The rand remained slightly softer against the dollar in noon trade on Monday as the euro slipped against the greenback and as investors continued to show concerns about global economic growth.
“The dollar rand really didn't do much over the weekend,” a local currency trader said.
“However, the rand is presently trading stronger than expected considering the broader dollar movements.
“We haven't confirmed a move lower yet and I think that for now a good dollar rand range is 7.65 to 7.75,” the trader added.
“If we go through 7.75, we'll be looking at 7.87,” he said.
At 11:37 local time, the rand was bid at R7.6957 to the dollar from its previous close of R7.6774. It was bid at R10.1606 to the euro from R10.2066 before, and at R12.1663 against sterling from R12.1982 previously.
The euro was bid at US$1.3212 from its previous close of US$1.3279.
Standard Bank said in a note on Monday that in spite of a recovery in risk appetite towards the end of last week, that saw the euro make up some ground against the dollar, the rand had maintained a weakening bias.
“For the past few weeks, the rand had been trapped in a range of R7.50 to R7.70. However, it broke out of this range last week, dropping to a low of R7.75.”
Despite the SA Reserve Bank's MPC meeting and a host of other local data this week, the rand's direction will still be driven by offshore developments.
“Resurgent concerns over China's growth - following last week's disappointing PMI print - has commodity prices and commodity currencies under pressure this morning,” Standard Bank said.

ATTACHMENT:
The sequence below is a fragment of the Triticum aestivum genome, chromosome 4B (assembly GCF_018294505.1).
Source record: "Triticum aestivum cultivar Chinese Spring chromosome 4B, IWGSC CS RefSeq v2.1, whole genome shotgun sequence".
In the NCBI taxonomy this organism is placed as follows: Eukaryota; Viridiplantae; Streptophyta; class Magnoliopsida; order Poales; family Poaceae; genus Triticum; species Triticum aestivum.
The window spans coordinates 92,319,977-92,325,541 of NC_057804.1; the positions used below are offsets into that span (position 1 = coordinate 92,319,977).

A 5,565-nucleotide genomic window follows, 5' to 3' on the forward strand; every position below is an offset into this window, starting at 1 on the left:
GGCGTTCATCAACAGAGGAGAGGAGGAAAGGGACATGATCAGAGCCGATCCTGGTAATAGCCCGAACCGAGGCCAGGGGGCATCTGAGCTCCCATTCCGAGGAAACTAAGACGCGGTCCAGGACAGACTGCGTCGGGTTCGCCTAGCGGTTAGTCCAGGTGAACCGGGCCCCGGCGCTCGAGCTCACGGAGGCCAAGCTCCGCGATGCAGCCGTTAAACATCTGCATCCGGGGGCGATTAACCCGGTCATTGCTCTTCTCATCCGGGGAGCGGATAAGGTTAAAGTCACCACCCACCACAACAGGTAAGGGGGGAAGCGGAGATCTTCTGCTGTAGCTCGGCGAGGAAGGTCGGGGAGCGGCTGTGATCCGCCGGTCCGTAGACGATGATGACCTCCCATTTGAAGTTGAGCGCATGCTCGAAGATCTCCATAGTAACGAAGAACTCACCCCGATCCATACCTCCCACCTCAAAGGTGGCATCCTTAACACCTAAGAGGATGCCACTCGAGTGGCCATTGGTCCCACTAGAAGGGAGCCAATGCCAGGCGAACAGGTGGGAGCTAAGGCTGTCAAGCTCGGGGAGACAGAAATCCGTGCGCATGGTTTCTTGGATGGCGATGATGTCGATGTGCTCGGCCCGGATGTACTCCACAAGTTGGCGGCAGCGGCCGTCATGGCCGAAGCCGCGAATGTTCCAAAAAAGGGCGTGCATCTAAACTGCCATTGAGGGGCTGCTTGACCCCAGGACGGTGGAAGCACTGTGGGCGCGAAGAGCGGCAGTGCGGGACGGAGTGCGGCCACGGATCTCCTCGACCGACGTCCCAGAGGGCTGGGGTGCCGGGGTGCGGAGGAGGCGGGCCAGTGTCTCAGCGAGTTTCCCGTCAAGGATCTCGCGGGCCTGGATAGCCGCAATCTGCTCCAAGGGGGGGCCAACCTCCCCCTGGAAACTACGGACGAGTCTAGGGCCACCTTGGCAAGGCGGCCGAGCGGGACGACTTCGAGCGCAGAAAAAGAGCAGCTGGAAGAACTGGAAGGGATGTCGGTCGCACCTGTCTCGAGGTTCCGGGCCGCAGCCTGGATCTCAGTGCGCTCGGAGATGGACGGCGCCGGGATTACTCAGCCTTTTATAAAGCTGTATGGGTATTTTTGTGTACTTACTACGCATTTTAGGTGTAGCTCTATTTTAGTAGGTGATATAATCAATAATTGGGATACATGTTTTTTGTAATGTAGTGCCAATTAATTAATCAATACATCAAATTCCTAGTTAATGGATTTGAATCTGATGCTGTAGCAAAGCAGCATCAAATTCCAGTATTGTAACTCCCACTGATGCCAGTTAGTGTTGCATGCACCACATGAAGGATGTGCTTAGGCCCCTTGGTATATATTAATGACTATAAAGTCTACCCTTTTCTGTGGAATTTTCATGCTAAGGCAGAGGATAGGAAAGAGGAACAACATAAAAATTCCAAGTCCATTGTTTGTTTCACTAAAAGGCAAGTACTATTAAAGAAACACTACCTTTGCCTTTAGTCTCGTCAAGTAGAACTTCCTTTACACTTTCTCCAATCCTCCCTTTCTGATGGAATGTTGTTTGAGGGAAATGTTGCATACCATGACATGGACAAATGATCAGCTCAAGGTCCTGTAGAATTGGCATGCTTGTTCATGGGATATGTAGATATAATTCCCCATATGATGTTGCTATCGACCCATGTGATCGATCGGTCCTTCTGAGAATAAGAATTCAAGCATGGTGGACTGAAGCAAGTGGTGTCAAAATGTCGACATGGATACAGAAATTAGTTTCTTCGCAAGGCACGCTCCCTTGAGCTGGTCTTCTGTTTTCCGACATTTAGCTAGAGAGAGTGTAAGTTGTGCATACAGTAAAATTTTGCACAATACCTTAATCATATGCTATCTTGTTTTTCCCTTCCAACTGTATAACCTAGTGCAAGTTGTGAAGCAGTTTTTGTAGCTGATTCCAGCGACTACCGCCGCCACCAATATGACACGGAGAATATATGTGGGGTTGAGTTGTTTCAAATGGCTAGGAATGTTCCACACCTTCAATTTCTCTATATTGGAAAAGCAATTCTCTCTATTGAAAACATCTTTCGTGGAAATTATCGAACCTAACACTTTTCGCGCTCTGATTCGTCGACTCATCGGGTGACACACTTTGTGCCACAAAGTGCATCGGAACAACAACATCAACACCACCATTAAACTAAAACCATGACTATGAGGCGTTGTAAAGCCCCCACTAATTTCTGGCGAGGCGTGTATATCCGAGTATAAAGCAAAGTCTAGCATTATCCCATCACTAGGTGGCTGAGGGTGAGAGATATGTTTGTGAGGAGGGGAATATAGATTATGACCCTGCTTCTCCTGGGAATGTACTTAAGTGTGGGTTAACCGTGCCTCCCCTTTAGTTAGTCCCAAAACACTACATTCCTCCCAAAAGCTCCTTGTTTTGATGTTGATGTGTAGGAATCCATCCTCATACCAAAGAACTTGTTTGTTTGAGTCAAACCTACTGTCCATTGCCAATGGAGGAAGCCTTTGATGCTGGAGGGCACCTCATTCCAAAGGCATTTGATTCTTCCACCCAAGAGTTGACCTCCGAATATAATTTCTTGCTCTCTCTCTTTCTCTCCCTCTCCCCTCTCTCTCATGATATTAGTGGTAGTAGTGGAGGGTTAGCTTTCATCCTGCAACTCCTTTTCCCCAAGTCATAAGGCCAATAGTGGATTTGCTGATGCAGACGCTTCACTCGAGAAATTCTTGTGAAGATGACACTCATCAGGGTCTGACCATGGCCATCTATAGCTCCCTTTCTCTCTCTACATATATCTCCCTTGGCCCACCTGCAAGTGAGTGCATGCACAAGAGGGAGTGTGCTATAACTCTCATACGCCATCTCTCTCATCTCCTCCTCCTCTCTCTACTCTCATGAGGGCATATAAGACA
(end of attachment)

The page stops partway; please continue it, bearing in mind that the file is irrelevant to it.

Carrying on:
In addition, upcoming eurozone countries' bond auctions this week have raised some concern.
“This toxic mix implies that the rand is likely to maintain its weakening trajectory in the near term.
“Relatively little on the international data calendar will be more than compensated for by a number of speeches this week: the Fed's Bernanke, German Chancellor Merkel and ECB President Draghi take to the podium this week.”
Meanwhile Dow Jones Newswires reported that there had been some positive developments over the weekend, including a press report indicating that Germany would not stand in the way of allowing the European Financial Stability Facility and the European Stability Mechanism bailout funds to be combined to boost the region's firewall, to prevent the crisis in the periphery from spreading.
Data out of Germany also provided a bright spot on Monday as the Ifo index for March came in better than expected at 109.8.
“Today's outcome marks the fifth consecutive increase in the survey indicator that - at the current stage - points to a modest recovery in activity,” economist Annalisa Piazza from Newedge said.
It seemed, however, that investors were not eager to make any bold moves, after disappointing US industrial production numbers and Chinese and eurozone PMI figures last week cast doubt on the strength of manufacturing, raising broader concerns about economic growth. - I-Net Bridge